Dispersion hardening (aging) (Part 1).

The release of the excess phase from the supersaturated solution at the low temperatures leads to the increase in the strength and hardness of the alloy. This is called dispersion hardening or aging. During aging, there is usually a lot of precipitation, evenly distributed throughout the alloy. Especially, a lot of them during exposure at room temperature. In this case, the decomposition of the supersaturated solution occurs slowly and is termed natural aging.

With the heating of the alloy, the precipitation intensifies and is called artificial aging. At the initial stages of natural aging in the supersaturated solution (Fig. 1, a), there are regions enriched with the dissolved component, called the Guinier-Preston zones (Fig. 1, b). They have the form of disks with a diameter of tens and a thickness of several interatomic distances.

Due to diffusion, they can coalesce and unite or dissipate. At first glance, the formation of the Guinier-Preston zones is energetically unjustified and should lead to an increase in the thermodynamic potential of the alloy.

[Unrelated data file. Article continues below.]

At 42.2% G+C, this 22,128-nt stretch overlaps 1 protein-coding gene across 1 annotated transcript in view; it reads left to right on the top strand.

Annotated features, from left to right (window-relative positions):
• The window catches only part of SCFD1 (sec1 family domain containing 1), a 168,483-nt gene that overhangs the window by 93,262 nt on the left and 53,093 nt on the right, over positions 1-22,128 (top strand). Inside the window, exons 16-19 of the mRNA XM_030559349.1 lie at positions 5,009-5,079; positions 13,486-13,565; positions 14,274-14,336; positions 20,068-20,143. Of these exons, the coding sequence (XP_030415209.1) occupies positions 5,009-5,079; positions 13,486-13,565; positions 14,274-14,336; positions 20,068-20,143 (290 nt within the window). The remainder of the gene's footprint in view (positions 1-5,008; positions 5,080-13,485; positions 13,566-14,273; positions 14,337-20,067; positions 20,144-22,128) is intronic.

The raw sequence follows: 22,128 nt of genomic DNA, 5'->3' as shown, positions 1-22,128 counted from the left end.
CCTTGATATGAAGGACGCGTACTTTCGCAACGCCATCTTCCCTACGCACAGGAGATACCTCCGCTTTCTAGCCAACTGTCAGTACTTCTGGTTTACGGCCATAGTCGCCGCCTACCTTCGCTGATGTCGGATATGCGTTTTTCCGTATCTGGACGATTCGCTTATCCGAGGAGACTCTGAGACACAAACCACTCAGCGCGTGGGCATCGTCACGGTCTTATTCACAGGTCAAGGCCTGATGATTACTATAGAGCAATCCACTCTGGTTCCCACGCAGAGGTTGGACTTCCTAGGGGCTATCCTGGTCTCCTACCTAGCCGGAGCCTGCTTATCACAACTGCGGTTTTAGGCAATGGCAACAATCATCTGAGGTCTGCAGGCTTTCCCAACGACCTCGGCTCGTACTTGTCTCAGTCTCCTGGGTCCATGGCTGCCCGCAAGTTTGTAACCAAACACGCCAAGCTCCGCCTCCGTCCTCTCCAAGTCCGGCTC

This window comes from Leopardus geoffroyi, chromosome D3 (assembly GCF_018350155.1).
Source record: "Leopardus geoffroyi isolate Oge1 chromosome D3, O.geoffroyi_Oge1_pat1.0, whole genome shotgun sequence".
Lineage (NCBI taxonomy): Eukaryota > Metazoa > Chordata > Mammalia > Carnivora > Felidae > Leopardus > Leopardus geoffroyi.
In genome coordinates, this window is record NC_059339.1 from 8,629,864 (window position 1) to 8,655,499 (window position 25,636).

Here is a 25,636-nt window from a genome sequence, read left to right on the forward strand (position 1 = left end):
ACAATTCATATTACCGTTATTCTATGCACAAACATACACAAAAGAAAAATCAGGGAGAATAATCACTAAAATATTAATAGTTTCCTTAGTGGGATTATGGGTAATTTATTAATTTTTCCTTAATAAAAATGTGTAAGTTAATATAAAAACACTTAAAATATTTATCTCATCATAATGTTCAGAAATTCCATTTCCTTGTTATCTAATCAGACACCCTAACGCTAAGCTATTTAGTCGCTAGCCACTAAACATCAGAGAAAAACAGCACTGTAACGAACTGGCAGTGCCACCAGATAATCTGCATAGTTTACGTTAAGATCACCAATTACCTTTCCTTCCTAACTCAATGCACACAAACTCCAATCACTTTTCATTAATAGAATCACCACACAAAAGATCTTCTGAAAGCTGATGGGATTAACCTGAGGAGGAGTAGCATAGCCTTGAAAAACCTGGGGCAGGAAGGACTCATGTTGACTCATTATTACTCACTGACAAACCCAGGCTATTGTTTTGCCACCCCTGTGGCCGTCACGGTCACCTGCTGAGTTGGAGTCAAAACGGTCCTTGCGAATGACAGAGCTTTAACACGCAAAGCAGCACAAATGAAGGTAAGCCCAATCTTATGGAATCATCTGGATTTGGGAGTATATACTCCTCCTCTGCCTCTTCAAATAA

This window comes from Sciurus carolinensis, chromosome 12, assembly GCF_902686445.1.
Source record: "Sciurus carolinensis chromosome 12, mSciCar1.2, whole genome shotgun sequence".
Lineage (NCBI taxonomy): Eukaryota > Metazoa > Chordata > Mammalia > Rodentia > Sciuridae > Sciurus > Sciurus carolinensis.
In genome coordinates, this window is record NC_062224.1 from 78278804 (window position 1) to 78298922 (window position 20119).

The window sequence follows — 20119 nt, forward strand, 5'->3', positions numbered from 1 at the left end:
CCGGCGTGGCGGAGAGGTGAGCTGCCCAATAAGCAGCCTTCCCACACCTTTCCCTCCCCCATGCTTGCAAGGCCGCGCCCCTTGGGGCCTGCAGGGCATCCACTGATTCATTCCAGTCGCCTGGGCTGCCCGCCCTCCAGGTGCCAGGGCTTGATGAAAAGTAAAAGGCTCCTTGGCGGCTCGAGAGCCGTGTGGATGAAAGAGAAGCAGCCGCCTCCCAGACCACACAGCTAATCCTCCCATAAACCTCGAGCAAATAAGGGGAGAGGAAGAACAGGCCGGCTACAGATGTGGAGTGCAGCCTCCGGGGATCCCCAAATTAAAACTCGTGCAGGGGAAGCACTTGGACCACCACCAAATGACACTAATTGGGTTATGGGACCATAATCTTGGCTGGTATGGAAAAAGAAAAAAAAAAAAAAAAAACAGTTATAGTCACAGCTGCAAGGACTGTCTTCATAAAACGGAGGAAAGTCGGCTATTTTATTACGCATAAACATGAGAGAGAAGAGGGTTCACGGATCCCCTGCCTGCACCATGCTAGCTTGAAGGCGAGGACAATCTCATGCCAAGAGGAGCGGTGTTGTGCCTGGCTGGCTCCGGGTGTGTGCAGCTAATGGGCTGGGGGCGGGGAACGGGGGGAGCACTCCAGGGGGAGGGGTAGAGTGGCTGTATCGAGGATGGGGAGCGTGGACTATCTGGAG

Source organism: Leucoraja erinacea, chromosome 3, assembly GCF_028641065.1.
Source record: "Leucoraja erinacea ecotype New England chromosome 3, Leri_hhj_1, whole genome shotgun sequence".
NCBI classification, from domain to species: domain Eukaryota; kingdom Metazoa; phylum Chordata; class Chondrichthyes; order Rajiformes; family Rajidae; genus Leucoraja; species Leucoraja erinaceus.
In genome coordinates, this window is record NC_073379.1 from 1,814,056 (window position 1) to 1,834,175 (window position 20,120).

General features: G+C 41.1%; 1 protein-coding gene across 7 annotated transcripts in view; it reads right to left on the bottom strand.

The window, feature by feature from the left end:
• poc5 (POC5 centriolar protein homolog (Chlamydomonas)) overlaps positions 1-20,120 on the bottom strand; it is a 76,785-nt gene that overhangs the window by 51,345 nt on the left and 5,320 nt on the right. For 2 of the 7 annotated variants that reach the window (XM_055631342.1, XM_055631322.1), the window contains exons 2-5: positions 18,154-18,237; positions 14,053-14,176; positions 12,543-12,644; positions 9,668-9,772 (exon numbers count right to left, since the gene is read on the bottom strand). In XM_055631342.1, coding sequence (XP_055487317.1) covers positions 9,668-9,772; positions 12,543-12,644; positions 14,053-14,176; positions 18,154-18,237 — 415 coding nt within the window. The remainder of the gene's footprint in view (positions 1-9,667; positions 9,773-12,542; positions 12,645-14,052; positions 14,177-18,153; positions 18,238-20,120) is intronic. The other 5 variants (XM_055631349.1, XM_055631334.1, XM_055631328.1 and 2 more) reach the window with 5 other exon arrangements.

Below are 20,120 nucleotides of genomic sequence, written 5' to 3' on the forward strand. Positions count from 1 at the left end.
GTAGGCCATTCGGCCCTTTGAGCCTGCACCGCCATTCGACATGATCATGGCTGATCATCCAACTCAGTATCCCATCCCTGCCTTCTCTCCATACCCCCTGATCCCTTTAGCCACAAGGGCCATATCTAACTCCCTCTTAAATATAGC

According to Fig. 2a, the thermodynamic potential of the homogeneous supersaturated solution (Za) is lower than that of the inhomogeneous solution (Zб), consisting of the zones of the composition Св enriched with component B and a solution of composition Сг.

This increase in the thermodynamic potential (ΔZ = Zб — Za)  can be compensated by other processes that reduce the thermodynamic potential by more than ΔZ. Such reduction can be caused by eliminating the defectiveness of the initial solution, for example, reducing the concentration of excess vacancies. Excessive vacancies interact with atoms of the dissolved component. Their binding energy is approximately 1 eV. Therefore, in a supersaturated quenched solution, vacancy-dissolved-vacancy complexes or a double vacancy-the dissolved atom-are stable. The transfer of excess vacancies to the drains is accompanied by the diffusion of component B in the same direction. In the place of vacancy, the dissolved atoms segregate and form the Guinier-Preston zones. Using this representation, they explain the high rate of formation of zones. They do not have a specific structure and are distorted sections of the solid solution enriched with the dissolved component.


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